Tuesday, January 15, 2013

No-one should have to be exceptional to live



This is a guest post from Sparky, of Spark in Darkness.  Many of you are  familiar with him from Livejournal, as well as from his insightful and often hilarious commentary here. Each Tuesday, Womanist Musings will be featuring a post from Sparky.

As a person I think I have a number of positive qualities and I’m sure there are many roles I am capable of fulfilling. But one I have no ambition to take on is that of hero. I am not a heroic person, courageously taking on bad guys with courage and panache.

Aside from anything else, I’d fail most mightily at being a superhero. I am not, it has to be admitted, a particularly big guy or a particularly strong one. Nature decreed I would be short and that other people needed my muscle mass more. I work out, but the strong man I am not.

Given that I have had some unpleasant altercations with undiplomatic and physically more capable people in the past, I have tried to study self-defence. But I have all the grace of a lazy hippopotamus and all the co-ordination of a drunken rhino with a middle ear infection. It wasn’t pretty. And other than the possibility that my attackers may leave me alone because I’ve already badly hurt myself, it’s of limited utility when it comes to self-defence (though I do try to delude myself otherwise).

Also, given my past experiences and less than ideal damaged mind, I don’t react well to violence or threat or even physical-seeming confrontation. I have reactions that range from flashbacks and panic attacks to just freezing. And even without that, I am not one of those people who can react to pain and panic well anyway. Good in a crisis, but not in the face of injury.

All in all, I would be a truly awful superhero.


The problem comes that it is rather expected as me, as a gay man and as someone who combats homophobia. Not to put on a cape and wear my underwear in a dubious fashion, flying around the city grabbing evil doers and throwing them into prison with little regard for due process and rule of law. No, but there is a demand to step up and do things that are heroic.

Of course, society forces a lot of these on me, simply being an Out gay man means taking risks – violence, stalking, vandalism, being fired, facing bullying and intimidation at work, getting annoying little notes plastered to my house to remind me I’m being watched (and I’m sure the freak’s keying my car). You can be ostracised by friends, by family, by community. You can be murdered. And controlling who knows is always fraught – simply existing is a huge risk.

But there’s also a demand to act, to take more risks. The demand to speak. The demand not to let them get away with saying that or doing that. The demand to stand up, the demand to speak up. The demand “not to put up with that” and always, always, always the demand to be Out. The demand to be Out all the time, in all places, in all situations, to never duck back into that closet.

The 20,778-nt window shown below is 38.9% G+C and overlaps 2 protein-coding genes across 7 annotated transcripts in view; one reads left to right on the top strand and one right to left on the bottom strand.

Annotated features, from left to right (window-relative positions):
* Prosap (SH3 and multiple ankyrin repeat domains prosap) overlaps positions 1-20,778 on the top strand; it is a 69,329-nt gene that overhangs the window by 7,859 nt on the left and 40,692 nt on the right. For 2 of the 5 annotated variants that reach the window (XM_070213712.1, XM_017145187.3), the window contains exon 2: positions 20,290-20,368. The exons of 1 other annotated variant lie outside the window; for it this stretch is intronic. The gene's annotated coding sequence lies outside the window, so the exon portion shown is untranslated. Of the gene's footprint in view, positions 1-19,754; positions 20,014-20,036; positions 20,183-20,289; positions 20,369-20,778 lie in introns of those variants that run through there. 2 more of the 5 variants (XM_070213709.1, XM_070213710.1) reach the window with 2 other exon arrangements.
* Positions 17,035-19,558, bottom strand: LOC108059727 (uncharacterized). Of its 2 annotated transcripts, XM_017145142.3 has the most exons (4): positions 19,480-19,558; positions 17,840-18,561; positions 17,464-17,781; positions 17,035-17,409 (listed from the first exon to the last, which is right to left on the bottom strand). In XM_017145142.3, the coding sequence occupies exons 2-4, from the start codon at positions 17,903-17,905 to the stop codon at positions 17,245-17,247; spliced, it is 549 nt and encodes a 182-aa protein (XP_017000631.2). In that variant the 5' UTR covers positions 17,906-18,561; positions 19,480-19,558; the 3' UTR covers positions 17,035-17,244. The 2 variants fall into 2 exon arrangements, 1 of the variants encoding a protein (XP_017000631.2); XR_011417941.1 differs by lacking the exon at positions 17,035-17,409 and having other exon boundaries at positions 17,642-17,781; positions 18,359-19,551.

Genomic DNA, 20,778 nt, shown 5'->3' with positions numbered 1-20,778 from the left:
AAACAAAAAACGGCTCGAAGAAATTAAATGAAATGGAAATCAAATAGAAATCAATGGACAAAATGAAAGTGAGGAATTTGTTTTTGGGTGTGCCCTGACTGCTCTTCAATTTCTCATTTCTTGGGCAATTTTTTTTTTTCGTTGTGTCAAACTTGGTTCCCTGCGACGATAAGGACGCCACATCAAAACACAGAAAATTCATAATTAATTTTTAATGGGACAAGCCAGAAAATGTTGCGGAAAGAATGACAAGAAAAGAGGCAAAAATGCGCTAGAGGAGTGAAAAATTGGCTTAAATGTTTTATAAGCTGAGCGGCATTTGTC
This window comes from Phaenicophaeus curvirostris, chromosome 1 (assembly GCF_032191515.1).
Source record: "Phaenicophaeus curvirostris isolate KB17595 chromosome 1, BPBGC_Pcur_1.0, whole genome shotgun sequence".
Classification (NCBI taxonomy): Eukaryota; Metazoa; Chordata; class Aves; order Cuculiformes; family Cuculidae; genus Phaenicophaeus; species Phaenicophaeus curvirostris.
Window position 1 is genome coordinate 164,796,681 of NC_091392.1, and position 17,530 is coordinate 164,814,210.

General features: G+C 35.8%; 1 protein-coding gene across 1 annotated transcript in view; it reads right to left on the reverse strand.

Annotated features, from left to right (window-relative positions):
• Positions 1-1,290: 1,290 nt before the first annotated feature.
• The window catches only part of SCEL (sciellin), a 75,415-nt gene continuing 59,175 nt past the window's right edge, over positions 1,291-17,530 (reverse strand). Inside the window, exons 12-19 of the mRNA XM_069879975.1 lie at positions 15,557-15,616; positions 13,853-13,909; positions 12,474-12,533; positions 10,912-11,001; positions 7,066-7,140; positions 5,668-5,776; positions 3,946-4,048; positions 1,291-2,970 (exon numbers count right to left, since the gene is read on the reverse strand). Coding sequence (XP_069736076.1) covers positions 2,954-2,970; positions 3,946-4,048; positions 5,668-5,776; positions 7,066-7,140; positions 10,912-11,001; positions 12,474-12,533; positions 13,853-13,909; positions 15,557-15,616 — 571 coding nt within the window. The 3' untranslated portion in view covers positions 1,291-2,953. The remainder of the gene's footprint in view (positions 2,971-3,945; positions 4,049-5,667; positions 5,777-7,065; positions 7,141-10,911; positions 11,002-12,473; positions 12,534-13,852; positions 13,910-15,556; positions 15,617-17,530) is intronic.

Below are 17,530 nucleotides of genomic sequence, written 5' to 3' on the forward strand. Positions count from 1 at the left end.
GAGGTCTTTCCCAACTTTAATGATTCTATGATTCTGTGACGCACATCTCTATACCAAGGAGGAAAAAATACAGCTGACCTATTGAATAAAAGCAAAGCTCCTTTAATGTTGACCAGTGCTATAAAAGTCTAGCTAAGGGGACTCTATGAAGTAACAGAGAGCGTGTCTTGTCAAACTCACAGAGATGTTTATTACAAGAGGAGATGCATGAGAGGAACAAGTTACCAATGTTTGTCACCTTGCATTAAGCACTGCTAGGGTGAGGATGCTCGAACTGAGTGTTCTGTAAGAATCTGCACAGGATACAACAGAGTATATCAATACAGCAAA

And, sadly, from some straight folks (and even some GBLT folks who should know better) you get the look, that look that says “you failed!” You are the bad gay! The silent one, the “conformist”, the one who needs more pride and less shame. You’re the one who gives them tacit permission to abuse us, the one who lets the homophobia slide, the one who lets us be victims and doormats and punching bags. You faillled, faaaaaaaillllled us all!

But the worst part? The worst part is knowing you have chosen not to be heroic. It’s knowing that you, on some level, failed. That someone did make that choice and did blaze that past - someone not only did this, but did it first. I’d be lying if I didn’t  admit I feel very unworthy of following these incredible people and enjoying the life they made possible. That legacy creates its own demand – and not just the legacy, but the actions of truly amazing heroes around today who are still taking risks and fighting fights that dwarf mine. The demand to be worthy of their actions, to respect their actions to do your tiny part in the face of such immense courage.

But they are heroes – and heroes are exceptional. No-one should have to be exceptional to live. No-one can be expected to be heroes all the time – or at all. We can’t shame ourselves for refusing to constantly be at that level, it’s an extremely high and often unobtainable standard. And, of course, many of our heroes are also martyrs.